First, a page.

Between 1987 and 1990, my husband Rob and I ran a safe house for the liberation movement in apartheid South Africa. We were part of what we would later learn was named Operation Vula, short for Vul’indlela (“Open the road” in Zulu). Its aim was to infiltrate exiled leaders of the African National Congress/Umkhonto we Sizwe back into the country to help co-ordinate the different streams of popular resistance within the country – trade unions, civics, students, armed units and others – and to open a secure channel of communication between the leadership inside the country, in prison and in exile.
This was the time of State President PW Botha, he of the wagging finger and brutal states of emergency. With the townships locked down by the military, Vula operatives would need access to hideaways in the white suburbs, but any white South African who was trustworthy enough would already be known to the regime. The operation thus required white internationals who could come into the country, set themselves up as immigrants, rent a house and blend into the neighbourhood to provide camouflage for underground activists. With a couple of twists of fate, a couple of fairly low-key anti-apartheid activists in Vancouver got the call. We said yes. Continue reading
South African Journal of Philosophy, 35 (2), 2016, pp 123–131.
You can find it here or there.
The self-confidence of the human being, freedom, has first of all to be aroused again in the hearts of these people. Karl Marx
ABSTRACT: If a time of crisis calls for a new mode of thinking, philosophical practice offers the means to answer that call. Contemporary philosophical practice revitalises the ancient Greek understanding of philosophy as a way of life that cultivates personal transformation and new ways of seeing the world. This article describes the development of the author’s philosophical counselling practice as a practice of emancipation, in concert with the writings of Emmanuel Levinas and Jacques Rancière. It considers the significance of personal engagement and companionship for the cultivation of practical wisdom, and suggests that the intransigence of our global social and economic crises ultimately indicates an incorrect view of human nature and an ossified or unbalanced relationship between practical and theoretical ways of knowing and wisdom.
Posted in philosophy as emancipation
Tagged confidence, crises, David Harvey, freedom, Levinas, love, philosophical practice, practical wisdom, Ranciere, scepticism, thinking, thinking differently, transformation
Last week’s philosophy café offered another conversation about confidence. As noted before, confidence has two levels. One is conditional: the conscious trust in one’s abilities or worth, developed through experience and familiarity (“or entitlement”, as someone pointed out, referring to the social confidence of private-school girls). The other is what John Dewey described as “unconscious faith in the possibilities of the situation”, or “the straightforwardness with which one goes at what he has to do”.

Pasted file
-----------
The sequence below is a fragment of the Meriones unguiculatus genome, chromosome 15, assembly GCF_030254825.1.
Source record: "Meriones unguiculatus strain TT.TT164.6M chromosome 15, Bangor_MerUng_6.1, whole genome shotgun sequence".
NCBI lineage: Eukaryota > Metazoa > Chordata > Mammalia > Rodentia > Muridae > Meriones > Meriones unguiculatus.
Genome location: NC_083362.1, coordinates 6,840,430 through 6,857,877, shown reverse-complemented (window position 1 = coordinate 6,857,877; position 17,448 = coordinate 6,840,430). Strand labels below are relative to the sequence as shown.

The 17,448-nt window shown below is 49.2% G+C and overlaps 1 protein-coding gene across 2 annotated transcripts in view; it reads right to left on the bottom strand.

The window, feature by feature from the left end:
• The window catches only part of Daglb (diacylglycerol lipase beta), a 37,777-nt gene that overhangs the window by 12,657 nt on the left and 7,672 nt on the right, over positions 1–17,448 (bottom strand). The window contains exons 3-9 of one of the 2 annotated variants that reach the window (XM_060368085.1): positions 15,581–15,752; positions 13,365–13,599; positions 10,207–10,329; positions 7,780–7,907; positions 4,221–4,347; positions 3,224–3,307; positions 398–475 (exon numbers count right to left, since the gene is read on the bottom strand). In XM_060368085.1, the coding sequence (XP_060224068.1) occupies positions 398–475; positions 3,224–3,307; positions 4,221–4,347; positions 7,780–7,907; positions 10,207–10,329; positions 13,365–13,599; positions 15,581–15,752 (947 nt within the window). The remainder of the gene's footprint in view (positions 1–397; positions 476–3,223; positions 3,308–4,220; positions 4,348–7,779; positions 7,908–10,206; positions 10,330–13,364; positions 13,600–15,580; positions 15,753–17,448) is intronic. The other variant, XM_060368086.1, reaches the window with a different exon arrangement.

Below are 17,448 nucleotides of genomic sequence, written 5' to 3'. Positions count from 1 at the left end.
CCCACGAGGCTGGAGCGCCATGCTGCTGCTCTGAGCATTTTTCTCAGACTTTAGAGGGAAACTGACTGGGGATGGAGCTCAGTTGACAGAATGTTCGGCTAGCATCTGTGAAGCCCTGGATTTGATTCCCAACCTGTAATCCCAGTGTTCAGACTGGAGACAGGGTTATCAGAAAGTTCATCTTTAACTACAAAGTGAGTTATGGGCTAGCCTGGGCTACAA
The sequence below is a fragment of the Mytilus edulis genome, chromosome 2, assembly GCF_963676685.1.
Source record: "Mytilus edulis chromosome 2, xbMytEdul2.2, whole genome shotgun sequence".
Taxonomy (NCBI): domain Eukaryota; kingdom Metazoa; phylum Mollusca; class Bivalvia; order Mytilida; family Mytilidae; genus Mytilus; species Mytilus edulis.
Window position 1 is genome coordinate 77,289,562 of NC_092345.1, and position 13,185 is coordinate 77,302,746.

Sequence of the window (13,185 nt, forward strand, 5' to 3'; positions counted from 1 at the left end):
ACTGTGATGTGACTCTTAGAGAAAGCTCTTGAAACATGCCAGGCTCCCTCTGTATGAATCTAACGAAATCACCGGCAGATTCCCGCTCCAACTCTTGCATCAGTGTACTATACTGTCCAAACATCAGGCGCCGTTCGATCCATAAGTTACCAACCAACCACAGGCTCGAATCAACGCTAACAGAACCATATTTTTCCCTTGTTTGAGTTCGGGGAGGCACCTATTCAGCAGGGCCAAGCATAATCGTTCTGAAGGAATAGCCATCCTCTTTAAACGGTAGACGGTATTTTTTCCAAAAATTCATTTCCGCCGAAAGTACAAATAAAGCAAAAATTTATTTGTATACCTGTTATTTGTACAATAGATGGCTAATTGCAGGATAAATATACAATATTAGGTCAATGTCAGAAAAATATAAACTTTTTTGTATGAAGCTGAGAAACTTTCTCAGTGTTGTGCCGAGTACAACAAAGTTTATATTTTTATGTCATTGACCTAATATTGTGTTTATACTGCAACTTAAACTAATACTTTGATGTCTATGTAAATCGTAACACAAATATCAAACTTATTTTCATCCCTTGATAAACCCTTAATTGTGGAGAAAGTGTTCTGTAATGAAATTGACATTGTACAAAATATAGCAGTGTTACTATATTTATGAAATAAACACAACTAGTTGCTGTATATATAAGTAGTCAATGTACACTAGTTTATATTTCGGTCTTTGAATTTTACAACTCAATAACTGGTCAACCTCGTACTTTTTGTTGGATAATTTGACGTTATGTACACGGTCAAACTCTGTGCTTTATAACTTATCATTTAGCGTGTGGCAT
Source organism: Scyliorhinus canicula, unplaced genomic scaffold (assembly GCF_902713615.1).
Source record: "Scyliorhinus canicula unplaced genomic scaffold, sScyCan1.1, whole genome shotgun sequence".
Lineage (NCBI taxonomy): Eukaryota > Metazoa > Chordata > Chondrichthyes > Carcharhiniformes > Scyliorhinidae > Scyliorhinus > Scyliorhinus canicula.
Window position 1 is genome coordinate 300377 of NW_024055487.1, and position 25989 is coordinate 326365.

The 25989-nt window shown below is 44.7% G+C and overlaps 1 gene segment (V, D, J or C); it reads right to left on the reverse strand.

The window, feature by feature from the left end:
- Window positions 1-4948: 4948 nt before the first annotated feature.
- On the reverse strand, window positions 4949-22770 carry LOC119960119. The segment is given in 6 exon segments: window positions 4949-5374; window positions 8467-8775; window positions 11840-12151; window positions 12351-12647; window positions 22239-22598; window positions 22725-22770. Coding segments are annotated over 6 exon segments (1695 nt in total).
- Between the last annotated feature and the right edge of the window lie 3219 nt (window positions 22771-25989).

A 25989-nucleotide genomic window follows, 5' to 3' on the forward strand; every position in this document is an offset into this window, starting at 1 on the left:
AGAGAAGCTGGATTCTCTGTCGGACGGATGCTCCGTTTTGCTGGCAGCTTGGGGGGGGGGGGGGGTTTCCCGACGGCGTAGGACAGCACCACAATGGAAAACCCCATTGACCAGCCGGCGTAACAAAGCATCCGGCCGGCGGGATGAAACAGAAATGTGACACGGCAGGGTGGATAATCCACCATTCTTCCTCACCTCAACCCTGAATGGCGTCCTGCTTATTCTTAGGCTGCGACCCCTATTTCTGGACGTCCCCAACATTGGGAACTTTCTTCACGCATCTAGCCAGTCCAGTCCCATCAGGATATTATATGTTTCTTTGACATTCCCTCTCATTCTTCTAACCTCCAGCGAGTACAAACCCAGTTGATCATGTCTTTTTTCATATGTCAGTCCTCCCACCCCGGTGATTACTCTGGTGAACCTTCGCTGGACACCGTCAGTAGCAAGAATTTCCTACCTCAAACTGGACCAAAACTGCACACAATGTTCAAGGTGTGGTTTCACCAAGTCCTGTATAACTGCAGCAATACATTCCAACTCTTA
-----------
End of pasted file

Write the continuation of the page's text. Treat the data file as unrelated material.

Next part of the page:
One man, I’ll call him Anthony, spoke about a friend he’d had in his twenties who led the two of them on rigorous mountain hikes. One day Continue reading
Education systems that render people stupid, mental health treatment that renders people mad, religions that render people wicked, economies that render people poor, political systems that render people powerless. How is it that our social systems break down (render) precisely what they are meant to serve (render to)? Continue reading
In an interesting recent article, “The Brain on Love”, Diane Ackerman discusses some findings of “interpersonal neurobiology”, an offshoot of neuropsychology, which uses brain-imaging technologies to explore the relationship between behaviour, emotion and brain function. According to Ackerman, it is driven by “one of the great discoveries of our era: that the brain is constantly rewiring itself based on daily life. In the end, what we pay the most attention to defines us.” Continue reading
I have been explaining, exploring and writing about my philosophical counselling practice since I began in 2002. I’ve presented papers at conferences here in South Africa and in Canada and the US, which are available on my website along with other published articles. But recently a couple of friends challenged me to cut to the chase, and get down to the bare bones: what is this thing you do with people? And so here it is, in less than 300 words! – the essence of philosophical practice.
Who should come to a philosophical counsellor? Basically, anyone who finds the idea appealing – but likely candidates include those who are regularly told that they “think too much” (and get really, really annoyed by that), or those who feel blocked by worries or confusion. It’s not about being intellectual or having high language skills or being able already to clearly express yourself and your troubles. It also isn’t about studying philosophical traditions, although these provide useful resources. Philosophical practice goes back to philosophy’s roots of love (philo) and wisdom (sophia). Continue reading
For David and Corinna, 21 February 2009
What does it mean, to marry?
Marriage is an event, both simple and extraordinary. Something will be accomplished, here, today. Something will end and something begin. To marry is “to unite intimately”. It is rite of passage in which two lives are transformed. Two singular people say I – I will, yes – and find themselves we, us. First person plural.
This event takes place through words that are spoken: a solemn vow, a promise made, carried on the breath “from your lips to God’s ear”. One pledges one’s troth, one’s truth. Whatever words are used are words of honour. I take you as my husband, my wife, and I give my life into your care. In this exchange, the two become as one.